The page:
Hitler is history, but Bernie Gunther, the SS guy with a heart of gold, is alive and well, and chasing dirty rats in Argentina.
World War II didn’t quite go the way it was supposed to—the Third Reich having lasted noticeably less than 1,000 years—but the Nazis are still in there pitching. The setting has shifted to Argentina, that happy haven for Adolf Eichmann, Josef Mengele and the like-minded. From this hate-mongering group, exempt steel-shelled, mushy-hearted Bernhard Gunther, famous once as the policeman Berlin’s malefactors loved to hate. True enough, Bernie eventually left the force to put in some obligatory time among the goose-steppers, but what’s a man to do when he’s a born survivalist? The SS or the concentration camps (Auschwitz, Treblinka, etc.) were the sole choices available even to an iconic sleuth whose case-cracking record had long been the stuff of headlines. “ ‘You were a hero of mine,’ ” says Colonel Montalbán, Argentina’s top cop, as Bernie modestly averts his eyes. Bernie senses that what Montalbán has planned for him will seriously interfere with his own plans. Having arrived in Argentina the hard way—consider an unpleasant detour to a Russian prison camp—Bernie now regards himself as a noncombatant. Just find this missing German girl for me, says Montalbán, adding reassuringly that it’s the kind of case Bernie has always excelled at. But somehow Bernie is not reassured, since over Montalbán’s siren song, he hears another kind of rhythm—the sound of jackboots marching toward him.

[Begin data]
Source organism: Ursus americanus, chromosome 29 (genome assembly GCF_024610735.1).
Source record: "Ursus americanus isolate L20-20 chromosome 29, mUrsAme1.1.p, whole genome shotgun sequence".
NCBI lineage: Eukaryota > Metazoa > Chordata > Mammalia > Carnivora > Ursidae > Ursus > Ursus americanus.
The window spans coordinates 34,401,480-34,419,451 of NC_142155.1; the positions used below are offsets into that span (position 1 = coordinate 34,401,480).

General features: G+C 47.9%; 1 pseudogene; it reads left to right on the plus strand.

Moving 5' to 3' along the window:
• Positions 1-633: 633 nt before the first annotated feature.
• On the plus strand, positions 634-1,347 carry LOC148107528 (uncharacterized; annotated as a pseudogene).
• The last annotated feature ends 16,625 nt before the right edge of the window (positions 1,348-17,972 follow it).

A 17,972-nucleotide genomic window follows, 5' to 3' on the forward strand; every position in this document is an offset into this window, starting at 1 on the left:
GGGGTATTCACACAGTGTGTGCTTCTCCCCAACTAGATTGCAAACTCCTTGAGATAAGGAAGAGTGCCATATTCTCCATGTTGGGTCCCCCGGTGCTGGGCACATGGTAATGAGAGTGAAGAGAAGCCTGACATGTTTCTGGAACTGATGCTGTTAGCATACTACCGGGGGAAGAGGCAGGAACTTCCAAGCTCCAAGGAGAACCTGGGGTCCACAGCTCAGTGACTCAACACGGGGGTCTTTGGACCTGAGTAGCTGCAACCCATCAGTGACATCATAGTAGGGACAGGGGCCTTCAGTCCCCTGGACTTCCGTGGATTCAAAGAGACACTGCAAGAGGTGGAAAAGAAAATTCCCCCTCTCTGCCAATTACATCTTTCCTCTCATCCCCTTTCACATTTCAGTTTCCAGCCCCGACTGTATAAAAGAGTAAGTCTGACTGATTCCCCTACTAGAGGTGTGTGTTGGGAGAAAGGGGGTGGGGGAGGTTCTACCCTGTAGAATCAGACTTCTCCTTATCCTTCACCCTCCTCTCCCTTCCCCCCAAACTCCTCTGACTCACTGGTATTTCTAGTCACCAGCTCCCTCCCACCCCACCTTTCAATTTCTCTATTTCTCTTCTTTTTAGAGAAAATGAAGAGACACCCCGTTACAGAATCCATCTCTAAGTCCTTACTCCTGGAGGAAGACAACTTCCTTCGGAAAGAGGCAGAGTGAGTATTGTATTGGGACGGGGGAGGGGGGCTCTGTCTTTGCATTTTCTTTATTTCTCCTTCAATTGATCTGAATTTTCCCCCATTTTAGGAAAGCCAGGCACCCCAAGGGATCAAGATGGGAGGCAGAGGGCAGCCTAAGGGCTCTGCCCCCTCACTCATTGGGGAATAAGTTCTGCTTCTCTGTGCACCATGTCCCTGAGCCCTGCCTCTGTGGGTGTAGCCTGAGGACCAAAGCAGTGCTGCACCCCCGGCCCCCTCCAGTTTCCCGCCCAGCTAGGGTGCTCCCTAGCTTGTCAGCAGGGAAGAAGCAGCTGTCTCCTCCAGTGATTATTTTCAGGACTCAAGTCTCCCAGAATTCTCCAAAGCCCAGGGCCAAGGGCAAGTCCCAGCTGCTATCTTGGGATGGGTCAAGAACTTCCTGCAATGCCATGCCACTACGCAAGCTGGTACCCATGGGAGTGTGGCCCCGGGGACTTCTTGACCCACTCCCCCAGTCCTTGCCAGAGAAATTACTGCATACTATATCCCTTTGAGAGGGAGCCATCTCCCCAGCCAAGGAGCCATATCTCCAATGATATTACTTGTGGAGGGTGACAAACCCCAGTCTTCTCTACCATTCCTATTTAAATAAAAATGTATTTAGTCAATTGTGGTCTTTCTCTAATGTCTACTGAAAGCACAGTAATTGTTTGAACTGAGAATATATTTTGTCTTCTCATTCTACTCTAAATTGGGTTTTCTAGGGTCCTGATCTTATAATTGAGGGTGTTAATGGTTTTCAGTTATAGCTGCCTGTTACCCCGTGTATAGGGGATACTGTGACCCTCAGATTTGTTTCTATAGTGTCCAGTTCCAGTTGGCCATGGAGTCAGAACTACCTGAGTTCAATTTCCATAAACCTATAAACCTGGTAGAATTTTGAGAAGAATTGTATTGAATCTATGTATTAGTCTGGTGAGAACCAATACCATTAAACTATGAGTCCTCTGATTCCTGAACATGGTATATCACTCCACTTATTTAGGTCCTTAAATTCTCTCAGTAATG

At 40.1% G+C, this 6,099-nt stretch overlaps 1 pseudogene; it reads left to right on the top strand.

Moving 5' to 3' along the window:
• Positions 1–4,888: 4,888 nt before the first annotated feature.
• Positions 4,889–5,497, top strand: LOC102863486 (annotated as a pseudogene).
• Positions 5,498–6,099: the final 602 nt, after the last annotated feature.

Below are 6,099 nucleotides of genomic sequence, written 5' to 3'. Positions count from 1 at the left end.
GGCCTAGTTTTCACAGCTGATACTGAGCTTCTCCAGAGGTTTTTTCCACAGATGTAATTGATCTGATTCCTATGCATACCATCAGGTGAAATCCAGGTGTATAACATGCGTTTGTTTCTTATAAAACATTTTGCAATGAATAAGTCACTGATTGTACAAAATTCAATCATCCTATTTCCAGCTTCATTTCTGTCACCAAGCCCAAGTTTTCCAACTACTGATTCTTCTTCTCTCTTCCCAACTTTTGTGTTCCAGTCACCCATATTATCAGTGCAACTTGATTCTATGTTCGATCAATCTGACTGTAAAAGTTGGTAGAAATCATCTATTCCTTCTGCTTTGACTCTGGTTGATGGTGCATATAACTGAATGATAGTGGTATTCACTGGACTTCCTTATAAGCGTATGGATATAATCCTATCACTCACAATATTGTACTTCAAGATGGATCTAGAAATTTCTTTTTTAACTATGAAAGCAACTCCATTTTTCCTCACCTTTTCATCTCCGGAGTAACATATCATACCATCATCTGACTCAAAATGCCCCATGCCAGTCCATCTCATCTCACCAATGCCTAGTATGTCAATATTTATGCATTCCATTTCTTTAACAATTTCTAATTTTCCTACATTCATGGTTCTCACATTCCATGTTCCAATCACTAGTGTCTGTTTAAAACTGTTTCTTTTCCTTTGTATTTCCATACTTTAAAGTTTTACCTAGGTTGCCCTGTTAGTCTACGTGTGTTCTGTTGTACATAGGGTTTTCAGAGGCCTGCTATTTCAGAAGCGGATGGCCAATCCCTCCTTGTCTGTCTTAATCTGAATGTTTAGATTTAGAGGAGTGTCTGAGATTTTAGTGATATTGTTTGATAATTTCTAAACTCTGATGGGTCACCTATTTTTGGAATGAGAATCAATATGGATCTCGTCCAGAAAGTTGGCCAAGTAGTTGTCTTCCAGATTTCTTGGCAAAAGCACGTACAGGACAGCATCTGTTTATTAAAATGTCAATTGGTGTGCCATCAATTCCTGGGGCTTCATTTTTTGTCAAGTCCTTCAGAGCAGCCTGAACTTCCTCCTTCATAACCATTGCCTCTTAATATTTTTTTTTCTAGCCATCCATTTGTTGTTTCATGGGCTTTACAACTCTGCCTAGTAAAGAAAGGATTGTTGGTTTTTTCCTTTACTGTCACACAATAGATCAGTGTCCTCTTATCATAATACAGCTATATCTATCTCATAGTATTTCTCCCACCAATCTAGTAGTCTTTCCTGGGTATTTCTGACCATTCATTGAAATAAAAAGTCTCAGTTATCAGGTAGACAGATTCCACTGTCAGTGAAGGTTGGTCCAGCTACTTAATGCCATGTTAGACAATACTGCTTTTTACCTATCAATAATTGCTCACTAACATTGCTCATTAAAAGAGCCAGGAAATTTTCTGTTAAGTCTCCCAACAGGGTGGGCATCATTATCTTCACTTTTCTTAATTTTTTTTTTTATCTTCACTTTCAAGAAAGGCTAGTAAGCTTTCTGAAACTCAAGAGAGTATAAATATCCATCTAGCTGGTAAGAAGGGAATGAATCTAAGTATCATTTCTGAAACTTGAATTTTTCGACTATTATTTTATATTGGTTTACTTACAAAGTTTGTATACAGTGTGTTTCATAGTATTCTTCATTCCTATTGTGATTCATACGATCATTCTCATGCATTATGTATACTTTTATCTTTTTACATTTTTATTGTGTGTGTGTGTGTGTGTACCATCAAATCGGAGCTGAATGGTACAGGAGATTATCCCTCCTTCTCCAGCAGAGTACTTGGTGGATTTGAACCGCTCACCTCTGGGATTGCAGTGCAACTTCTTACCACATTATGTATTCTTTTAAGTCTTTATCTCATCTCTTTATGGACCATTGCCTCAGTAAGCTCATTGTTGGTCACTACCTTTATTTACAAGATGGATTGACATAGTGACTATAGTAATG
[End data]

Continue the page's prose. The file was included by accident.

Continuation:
Warts and all—Kerr makes little attempt to hide them—Bernie Gunther (The One from the Other, 2006, etc.) remains endearing, entertaining and eminently forgivable.